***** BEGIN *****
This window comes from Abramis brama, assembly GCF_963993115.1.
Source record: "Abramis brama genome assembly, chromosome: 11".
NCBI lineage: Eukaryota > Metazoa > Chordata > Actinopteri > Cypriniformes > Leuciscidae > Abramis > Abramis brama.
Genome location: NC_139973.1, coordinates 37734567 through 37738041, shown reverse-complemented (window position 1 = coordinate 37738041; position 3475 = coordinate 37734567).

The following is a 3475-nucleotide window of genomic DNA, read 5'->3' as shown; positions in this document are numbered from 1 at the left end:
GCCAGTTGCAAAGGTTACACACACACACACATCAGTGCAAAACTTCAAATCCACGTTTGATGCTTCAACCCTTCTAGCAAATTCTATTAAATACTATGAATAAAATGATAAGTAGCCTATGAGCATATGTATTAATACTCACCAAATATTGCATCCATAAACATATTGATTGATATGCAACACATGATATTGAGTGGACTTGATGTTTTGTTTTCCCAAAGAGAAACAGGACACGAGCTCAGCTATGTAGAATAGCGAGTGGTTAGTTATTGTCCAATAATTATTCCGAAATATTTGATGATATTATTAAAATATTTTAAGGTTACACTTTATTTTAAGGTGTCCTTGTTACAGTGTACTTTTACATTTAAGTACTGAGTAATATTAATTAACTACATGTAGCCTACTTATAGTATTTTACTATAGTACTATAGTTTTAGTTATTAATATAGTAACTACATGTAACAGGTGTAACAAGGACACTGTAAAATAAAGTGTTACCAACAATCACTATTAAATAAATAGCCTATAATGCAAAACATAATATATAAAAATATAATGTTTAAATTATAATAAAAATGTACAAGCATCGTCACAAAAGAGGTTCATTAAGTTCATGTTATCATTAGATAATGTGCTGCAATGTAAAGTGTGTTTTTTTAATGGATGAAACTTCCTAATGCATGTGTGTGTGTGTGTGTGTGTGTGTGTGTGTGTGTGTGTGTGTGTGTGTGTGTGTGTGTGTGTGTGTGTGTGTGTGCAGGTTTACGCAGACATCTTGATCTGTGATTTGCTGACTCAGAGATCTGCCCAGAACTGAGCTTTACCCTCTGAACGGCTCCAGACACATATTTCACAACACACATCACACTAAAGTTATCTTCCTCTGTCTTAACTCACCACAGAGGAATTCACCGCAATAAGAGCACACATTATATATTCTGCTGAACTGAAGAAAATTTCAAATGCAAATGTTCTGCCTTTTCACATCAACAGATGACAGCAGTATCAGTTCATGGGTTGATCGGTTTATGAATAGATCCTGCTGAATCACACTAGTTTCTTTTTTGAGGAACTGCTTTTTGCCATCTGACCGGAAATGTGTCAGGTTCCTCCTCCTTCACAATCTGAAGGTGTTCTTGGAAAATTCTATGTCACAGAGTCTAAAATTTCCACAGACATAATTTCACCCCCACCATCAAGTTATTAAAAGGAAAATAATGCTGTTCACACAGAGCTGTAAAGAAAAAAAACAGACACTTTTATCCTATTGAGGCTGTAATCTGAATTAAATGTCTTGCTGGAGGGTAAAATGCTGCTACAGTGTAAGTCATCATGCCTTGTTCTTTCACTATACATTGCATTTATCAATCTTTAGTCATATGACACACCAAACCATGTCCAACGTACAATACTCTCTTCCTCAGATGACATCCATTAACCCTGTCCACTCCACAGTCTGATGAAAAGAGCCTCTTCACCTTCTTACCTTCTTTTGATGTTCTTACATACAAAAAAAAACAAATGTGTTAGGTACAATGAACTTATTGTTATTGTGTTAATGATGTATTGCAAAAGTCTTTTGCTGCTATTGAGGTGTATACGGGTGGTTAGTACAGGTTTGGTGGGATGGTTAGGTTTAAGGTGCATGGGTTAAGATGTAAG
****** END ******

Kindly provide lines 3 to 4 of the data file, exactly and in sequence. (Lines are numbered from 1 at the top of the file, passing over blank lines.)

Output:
NCBI lineage: Eukaryota > Metazoa > Chordata > Actinopteri > Cypriniformes > Leuciscidae > Abramis > Abramis brama.
Genome location: NC_139973.1, coordinates 37734567 through 37738041, shown reverse-complemented (window position 1 = coordinate 37738041; position 3475 = coordinate 37734567).